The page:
Scholarly Communication: Forthcoming Discussions
The current model for scholarly communication has evolved over time. It has shaped and been shaped by the needs and conveniences of the academy. In order to change current publishing structures, scholars will have to rethink a number of topics, including:
Setting boundaries on the commercialization of scholarly content: the scholarly community can have considerable influence on the publishers to whom they submit content. For more information on what faculty and institutions can and are doing, see Faculty Action / Support.
Promotion and tenure: many scholars seeking promotion and tenure understandably seek publication in the most prestigious journals. Unfortunately, many of these journals are products of publishers whose pricing practices are problematic. Some faculty also hold the belief that a great number of articles will enhance their chances for promotion, with an attendant rise in the number of journals needed to support this level of output. How can departments support their faculty in using alternative routes to promotion and tenure?
Securing grants: the credibility of scholarship has also been linked by some funding agencies to publication of results in prestigious journals that come with high price tags. Several funding agencies have recently made strong statements in support of alternative and more affordable mediums for sharing the results of research they have helped to fund (see Faculty Action / Support). How might faculty and academic institutions further influence funding agencies to acknowledge and support non-profit or open-access forums?
A proliferation of journals: statistics show that some core journals in every field have very high use, while an even greater number of journals have very little use. This raises the question of how many low-use titles the academy should try to support. Libraries hear faculty say that a number of existing titles are not essential to scholarship. How does the community (scholars, societies, libraries, and publishers) determine how to support new journals in emerging fields of study, while controlling the overall number of journals seen as crucial to scholarship?
The preference to publish articles in print: although scholars report a preference for accessing information electronically, there is considerable evidence that scholars still prefer to place their work with publishers who (also) produce print. The pressure, then, is for libraries to pay twice for the same content in different formats. The community needs to better understand the impact of this desire for content in multiple formats, and to address this as economically as possible.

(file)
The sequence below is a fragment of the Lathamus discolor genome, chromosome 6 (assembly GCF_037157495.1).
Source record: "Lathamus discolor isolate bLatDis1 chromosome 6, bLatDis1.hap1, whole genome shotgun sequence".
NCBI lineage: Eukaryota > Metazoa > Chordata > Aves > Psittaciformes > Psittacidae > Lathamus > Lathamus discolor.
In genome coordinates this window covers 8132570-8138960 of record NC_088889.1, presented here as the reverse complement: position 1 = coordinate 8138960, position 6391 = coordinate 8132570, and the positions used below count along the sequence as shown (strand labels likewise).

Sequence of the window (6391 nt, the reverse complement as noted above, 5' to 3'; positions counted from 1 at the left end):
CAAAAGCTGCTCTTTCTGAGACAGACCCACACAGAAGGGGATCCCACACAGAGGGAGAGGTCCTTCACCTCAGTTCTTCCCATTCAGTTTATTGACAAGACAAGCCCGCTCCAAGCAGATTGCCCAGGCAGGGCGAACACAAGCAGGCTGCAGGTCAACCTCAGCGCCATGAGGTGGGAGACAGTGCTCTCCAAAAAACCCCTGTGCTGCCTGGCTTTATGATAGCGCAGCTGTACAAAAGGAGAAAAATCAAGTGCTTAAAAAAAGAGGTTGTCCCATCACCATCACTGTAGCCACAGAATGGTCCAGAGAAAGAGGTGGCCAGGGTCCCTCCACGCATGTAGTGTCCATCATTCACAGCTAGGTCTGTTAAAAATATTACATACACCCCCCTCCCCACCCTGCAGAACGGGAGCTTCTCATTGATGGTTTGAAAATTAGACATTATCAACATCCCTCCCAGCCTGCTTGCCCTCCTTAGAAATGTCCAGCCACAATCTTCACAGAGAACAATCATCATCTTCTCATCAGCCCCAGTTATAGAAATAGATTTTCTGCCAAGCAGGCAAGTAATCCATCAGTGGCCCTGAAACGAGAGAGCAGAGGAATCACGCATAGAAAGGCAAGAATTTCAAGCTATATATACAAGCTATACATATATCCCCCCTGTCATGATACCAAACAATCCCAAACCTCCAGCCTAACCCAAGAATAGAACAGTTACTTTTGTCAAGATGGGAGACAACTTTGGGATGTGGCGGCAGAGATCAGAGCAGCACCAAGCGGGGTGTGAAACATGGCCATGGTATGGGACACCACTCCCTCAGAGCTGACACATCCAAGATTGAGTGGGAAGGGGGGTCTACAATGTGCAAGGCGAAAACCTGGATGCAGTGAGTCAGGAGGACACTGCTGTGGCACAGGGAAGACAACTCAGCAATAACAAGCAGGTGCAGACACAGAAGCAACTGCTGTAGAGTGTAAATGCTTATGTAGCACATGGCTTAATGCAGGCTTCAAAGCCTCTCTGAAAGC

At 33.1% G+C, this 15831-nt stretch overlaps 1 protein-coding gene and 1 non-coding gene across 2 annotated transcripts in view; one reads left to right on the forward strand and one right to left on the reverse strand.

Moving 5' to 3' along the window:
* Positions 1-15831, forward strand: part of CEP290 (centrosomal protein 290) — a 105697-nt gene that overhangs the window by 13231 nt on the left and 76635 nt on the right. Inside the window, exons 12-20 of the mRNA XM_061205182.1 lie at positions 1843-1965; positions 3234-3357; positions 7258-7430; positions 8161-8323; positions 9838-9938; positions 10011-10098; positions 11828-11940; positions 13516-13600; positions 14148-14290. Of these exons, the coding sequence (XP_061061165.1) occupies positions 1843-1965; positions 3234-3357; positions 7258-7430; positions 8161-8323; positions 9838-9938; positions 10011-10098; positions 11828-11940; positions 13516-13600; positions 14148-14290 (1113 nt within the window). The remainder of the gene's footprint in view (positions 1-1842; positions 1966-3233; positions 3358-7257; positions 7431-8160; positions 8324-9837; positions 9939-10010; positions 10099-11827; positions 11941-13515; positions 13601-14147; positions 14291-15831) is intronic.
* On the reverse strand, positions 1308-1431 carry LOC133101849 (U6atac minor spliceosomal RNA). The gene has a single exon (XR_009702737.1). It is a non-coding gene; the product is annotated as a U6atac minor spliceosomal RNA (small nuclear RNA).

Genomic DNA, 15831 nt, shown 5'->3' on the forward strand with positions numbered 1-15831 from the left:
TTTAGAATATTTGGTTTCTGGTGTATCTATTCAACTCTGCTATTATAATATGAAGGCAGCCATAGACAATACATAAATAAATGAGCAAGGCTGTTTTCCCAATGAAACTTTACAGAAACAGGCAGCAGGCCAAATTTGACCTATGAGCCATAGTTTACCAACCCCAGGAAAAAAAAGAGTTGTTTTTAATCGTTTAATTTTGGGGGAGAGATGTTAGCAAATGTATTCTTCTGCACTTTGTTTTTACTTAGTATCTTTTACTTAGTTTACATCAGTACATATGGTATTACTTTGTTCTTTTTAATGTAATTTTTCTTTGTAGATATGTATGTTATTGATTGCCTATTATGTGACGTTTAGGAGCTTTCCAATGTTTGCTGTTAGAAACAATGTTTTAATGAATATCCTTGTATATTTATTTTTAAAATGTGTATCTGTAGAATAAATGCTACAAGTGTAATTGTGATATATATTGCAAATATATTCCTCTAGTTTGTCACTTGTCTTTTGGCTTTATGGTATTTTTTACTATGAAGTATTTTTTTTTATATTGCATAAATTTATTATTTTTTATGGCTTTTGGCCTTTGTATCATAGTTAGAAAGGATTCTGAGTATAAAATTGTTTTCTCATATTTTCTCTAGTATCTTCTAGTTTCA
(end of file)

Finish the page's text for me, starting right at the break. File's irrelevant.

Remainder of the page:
Faculty's desire for quick publication with wide, free distribution: seven thousand faculty survey respondents cited these characteristics of a scholarly journal were most desirable: wide circulation (87%); archived indefinitely (75%); publishing an article should be free to the author (69%); journal should be free to readers (58%). (Source: Professors Are Unhappy with Limitations of Online Resources, Survey Finds, by Vincent Kiernan. The Chronicle of Higher Education, April 22, 2004.)
Faculty standards for making data available in support of published conclusions: electronic publishing provides the real possibility of making data available to support published findings. Scholars' standards for and expectations of data are being articulated within this new environment. For example, Tom Cech, president of the Howard Hughes Medical Institute, chaired a National Academies committee to examine the responsibilties of authorship in the biological sciences. The committee published the results of their study in 2003.
Monographs and the university press: scholarship in the humanities has traditionally relied on monographs published by university presses. Does this model work and is it sustainable? What is the future of humanities scholarship? How will humanities scholars want to conduct scholarship and to present their findings? Is it reasonable to believe that publishing scholarly monographs can be sustained in a for-profit environment? What alternative models can be found to fund monograph publishing? For some thoughts on this topic, see:
Understanding the Economic Burden of Scholarly Publishing, by Cathy N. Davidson, Vice Provost for interdisciplinary studies and Professor of English, Duke University. Chronicle of Higher Education, issue dated October 3, 2003.
The Crisis in Scholarly Publishing in the Humanities, by John M. Unsworth, Associate Professor, Department of English, and Director, Institute for Advanced Technology in the Humanities, University of Virginia. (PDF)
Remarks presented at the 2003 Annual Meeting of the American Council of Learned Societies.
The Future of Scholarly Publishing, MLA Ad Hoc Committee on the Future of Scholarly Publishing, 2002. (PDF)
From their website:
UC Press E-Books Collection, 1982-2004, includes almost 2,000 books from academic presses on a range of topics, including art, science, history, music, religion, and fiction.
Access to the entire collection of electronic books is open to all University of California faculty, staff, and students, while more than 500 of the titles are available to the public. Print versions of many of the electronic books can be purchased directly from the publishers.
Note: This page is archival in nature and the content will not be updated. The links will be maintained as time permits.